Last updated: Sept 2023
In this article, I will be reviewing the Boox Tab Mini C e-ink tablet. My review is split into seven categories; Design & Build, Hardware, Note-taking, Reading, Organisation, Versatility, and Customer Service.
Design and Build
The Tab Mini C features a solid and simple design.
The metal material on the back is slightly tacky which makes it easier to hold one-handed. It should be noted that the tackiness is less effective in cold temperatures.
The device weighs 310g by itself, with an additional 14g of weight for the pen and 150g for the magnetic cover.
The device clings confidently to the cover but can be easily pried away. The cover features a magnetic flap to help secure the stylus which, when opened, can connect to the back of the cover so it is not in the way.
While the device itself is not particularly notable, the cover has a premium texture that elevates the experience. Boox has a long history of providing merely serviceable covers for their devices, so this deviation from the norm is a welcome change.
The device feels well built and does not have any issues such as creaking or giving way where it is not supposed to. The uninspired design, including no company badging (except in very small print on the back) actually works well with this device.
The Tab series is distinct in that these devices feature an onboard GPU which is currently unheard of outside of this line.
Coupled with the competent CPU, the device feels snappy and responsive. Ghosting is minimised (dependent on the various refresh settings that can be tweaked) but is present.
The speakers are decent but nothing special, which is the norm for Eink tablets.
Front lighting is present in both warm and cold iterations and works well. Some of the lighting near the top isn’t calibrated as well as with the rest of the device, resulting in a slightly darker look across the first inch of the screen when set to full power. At an angle, a honeycomb pattern can be discerned. This is a notable aspect of the device but does not ultimately take away from its functionality.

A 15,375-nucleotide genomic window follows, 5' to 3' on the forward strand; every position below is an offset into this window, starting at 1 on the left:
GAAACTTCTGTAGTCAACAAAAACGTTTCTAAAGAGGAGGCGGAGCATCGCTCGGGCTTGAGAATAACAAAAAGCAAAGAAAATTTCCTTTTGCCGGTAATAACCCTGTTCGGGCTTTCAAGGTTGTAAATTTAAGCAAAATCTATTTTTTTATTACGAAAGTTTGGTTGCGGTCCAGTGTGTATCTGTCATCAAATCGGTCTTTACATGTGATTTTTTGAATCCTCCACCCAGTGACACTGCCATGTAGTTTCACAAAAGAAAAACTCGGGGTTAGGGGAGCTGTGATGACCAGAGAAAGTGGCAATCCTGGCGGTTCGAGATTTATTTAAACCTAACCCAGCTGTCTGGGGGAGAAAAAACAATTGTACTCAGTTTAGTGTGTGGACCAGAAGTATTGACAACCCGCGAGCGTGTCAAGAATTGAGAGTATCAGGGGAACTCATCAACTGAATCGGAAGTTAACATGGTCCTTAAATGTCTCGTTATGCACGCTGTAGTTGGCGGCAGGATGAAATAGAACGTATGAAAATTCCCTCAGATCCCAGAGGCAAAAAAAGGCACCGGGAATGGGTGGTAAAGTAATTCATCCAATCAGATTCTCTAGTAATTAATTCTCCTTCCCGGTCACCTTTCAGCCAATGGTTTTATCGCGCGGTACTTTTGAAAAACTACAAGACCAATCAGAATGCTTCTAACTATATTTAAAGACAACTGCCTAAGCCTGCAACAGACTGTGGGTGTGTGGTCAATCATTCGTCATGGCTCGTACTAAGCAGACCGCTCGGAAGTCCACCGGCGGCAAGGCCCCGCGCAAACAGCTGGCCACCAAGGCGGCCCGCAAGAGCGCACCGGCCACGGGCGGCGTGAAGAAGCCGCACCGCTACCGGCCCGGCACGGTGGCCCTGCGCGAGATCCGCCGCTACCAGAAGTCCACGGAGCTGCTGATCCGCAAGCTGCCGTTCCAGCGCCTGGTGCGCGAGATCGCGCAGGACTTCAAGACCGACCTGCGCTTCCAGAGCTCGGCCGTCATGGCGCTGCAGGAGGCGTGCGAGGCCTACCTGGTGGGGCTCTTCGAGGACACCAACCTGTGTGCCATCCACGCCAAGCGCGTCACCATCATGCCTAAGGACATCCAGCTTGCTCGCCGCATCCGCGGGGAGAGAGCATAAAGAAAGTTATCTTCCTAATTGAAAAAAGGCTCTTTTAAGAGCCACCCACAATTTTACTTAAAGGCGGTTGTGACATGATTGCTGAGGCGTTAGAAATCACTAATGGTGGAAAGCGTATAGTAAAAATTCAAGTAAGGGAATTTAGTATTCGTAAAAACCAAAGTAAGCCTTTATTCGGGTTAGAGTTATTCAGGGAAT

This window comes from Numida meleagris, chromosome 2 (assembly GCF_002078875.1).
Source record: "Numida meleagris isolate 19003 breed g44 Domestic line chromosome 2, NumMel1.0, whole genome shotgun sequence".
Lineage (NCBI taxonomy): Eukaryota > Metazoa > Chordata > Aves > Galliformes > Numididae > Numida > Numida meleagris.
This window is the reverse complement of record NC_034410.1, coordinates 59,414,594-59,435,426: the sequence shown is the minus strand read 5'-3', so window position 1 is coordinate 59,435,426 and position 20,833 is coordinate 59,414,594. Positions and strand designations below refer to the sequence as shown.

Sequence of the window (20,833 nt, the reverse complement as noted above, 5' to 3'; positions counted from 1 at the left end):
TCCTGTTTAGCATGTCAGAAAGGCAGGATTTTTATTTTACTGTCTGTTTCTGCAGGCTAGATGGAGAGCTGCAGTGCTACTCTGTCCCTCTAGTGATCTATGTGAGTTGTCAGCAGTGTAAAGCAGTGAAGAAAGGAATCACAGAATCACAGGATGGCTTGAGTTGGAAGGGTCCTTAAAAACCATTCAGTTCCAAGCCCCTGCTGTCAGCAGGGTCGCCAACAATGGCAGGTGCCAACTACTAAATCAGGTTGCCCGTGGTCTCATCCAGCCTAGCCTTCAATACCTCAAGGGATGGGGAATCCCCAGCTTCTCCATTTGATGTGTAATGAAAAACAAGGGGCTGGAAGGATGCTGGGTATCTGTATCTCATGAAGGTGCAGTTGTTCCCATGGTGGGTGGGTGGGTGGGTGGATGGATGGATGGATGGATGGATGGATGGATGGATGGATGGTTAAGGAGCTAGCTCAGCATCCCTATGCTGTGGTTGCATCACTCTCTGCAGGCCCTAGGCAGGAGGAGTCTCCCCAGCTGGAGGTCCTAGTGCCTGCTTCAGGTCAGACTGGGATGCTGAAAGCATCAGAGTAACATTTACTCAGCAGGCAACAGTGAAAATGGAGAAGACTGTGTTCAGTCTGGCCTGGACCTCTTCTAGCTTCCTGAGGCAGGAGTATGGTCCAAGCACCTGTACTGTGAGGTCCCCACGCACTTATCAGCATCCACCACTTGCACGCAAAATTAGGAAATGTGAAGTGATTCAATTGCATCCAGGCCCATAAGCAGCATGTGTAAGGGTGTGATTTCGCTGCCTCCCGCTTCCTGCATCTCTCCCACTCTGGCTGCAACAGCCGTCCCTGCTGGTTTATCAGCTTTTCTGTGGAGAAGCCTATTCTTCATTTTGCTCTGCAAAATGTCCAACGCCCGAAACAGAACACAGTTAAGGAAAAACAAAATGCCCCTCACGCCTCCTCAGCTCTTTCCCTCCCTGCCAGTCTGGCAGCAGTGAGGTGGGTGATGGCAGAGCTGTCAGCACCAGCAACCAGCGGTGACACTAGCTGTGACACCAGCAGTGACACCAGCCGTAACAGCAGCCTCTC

As this is a Kaleido 3 screen, the background will appear darker than other Eink screens such as with Carta. This requires the user to rely on front lighting more than with other devices when ambient light is weak, which can result in additional power consumption.
The Pen Plus, which ships with the device, is a solid stylus with no additional functions. It’s easy to grip and manage. I think this is the best of the Boox styluses on offer, but I may be in the minority on that point. Regardless, it’s a competent tool that can be replaced with most Wacom styluses if need be (although not all styluses will fit nicely under the flap of the case).
Placing files on the device can be carried out natively in numerous ways and the potential of using Android apps expands on that ability.
Boox provides its own file sharing service but one could just as easily hook up the device to a computer’s USB port and load and unload files that way.
Boox does use proprietary note-taking formats which is not unusual in the industry. However, this requires the export of notes into a format such as PDF in order to be viewable outside the device which can limit editing of the content once it has been converted into that format (the original note does not convert, so changes are always possible on the device).